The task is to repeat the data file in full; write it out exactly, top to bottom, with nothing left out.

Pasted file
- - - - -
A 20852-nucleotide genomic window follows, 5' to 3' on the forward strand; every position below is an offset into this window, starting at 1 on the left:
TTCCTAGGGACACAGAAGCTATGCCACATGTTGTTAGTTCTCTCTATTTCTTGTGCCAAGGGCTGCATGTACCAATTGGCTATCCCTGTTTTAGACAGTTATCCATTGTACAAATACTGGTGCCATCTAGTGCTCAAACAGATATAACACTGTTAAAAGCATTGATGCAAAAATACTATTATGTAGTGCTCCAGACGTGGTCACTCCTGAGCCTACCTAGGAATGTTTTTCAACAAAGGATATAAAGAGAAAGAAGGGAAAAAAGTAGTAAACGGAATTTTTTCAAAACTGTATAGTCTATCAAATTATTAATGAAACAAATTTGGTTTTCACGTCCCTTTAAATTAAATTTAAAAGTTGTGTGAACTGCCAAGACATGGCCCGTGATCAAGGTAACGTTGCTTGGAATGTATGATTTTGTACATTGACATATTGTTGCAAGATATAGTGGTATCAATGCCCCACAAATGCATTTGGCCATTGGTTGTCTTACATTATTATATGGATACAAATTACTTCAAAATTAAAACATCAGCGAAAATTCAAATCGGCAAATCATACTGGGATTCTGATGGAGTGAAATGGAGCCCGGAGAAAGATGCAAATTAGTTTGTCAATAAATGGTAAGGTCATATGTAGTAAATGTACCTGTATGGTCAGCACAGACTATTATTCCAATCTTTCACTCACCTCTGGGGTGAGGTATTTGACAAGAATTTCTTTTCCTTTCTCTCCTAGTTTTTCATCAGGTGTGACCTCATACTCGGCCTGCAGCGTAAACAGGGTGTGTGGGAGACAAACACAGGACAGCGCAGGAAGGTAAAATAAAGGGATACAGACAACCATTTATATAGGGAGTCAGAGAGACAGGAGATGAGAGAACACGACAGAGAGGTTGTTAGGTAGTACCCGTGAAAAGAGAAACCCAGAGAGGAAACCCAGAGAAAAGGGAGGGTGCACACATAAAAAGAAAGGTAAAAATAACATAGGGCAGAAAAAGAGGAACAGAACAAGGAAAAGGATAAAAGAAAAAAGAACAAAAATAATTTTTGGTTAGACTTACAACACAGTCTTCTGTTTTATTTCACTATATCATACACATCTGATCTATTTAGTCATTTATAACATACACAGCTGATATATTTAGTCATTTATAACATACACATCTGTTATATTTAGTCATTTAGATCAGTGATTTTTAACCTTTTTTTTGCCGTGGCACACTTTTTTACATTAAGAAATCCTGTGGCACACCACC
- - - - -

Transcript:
A 20852-nucleotide genomic window follows, 5' to 3' on the forward strand; every position below is an offset into this window, starting at 1 on the left:
TTCCTAGGGACACAGAAGCTATGCCACATGTTGTTAGTTCTCTCTATTTCTTGTGCCAAGGGCTGCATGTACCAATTGGCTATCCCTGTTTTAGACAGTTATCCATTGTACAAATACTGGTGCCATCTAGTGCTCAAACAGATATAACACTGTTAAAAGCATTGATGCAAAAATACTATTATGTAGTGCTCCAGACGTGGTCACTCCTGAGCCTACCTAGGAATGTTTTTCAACAAAGGATATAAAGAGAAAGAAGGGAAAAAAGTAGTAAACGGAATTTTTTCAAAACTGTATAGTCTATCAAATTATTAATGAAACAAATTTGGTTTTCACGTCCCTTTAAATTAAATTTAAAAGTTGTGTGAACTGCCAAGACATGGCCCGTGATCAAGGTAACGTTGCTTGGAATGTATGATTTTGTACATTGACATATTGTTGCAAGATATAGTGGTATCAATGCCCCACAAATGCATTTGGCCATTGGTTGTCTTACATTATTATATGGATACAAATTACTTCAAAATTAAAACATCAGCGAAAATTCAAATCGGCAAATCATACTGGGATTCTGATGGAGTGAAATGGAGCCCGGAGAAAGATGCAAATTAGTTTGTCAATAAATGGTAAGGTCATATGTAGTAAATGTACCTGTATGGTCAGCACAGACTATTATTCCAATCTTTCACTCACCTCTGGGGTGAGGTATTTGACAAGAATTTCTTTTCCTTTCTCTCCTAGTTTTTCATCAGGTGTGACCTCATACTCGGCCTGCAGCGTAAACAGGGTGTGTGGGAGACAAACACAGGACAGCGCAGGAAGGTAAAATAAAGGGATACAGACAACCATTTATATAGGGAGTCAGAGAGACAGGAGATGAGAGAACACGACAGAGAGGTTGTTAGGTAGTACCCGTGAAAAGAGAAACCCAGAGAGGAAACCCAGAGAAAAGGGAGGGTGCACACATAAAAAGAAAGGTAAAAATAACATAGGGCAGAAAAAGAGGAACAGAACAAGGAAAAGGATAAAAGAAAAAAGAACAAAAATAATTTTTGGTTAGACTTACAACACAGTCTTCTGTTTTATTTCACTATATCATACACATCTGATCTATTTAGTCATTTATAACATACACAGCTGATATATTTAGTCATTTATAACATACACATCTGTTATATTTAGTCATTTAGATCAGTGATTTTTAACCTTTTTTTTGCCGTGGCACACTTTTTTACATTAAGAAATCCTGTGGCACACCACC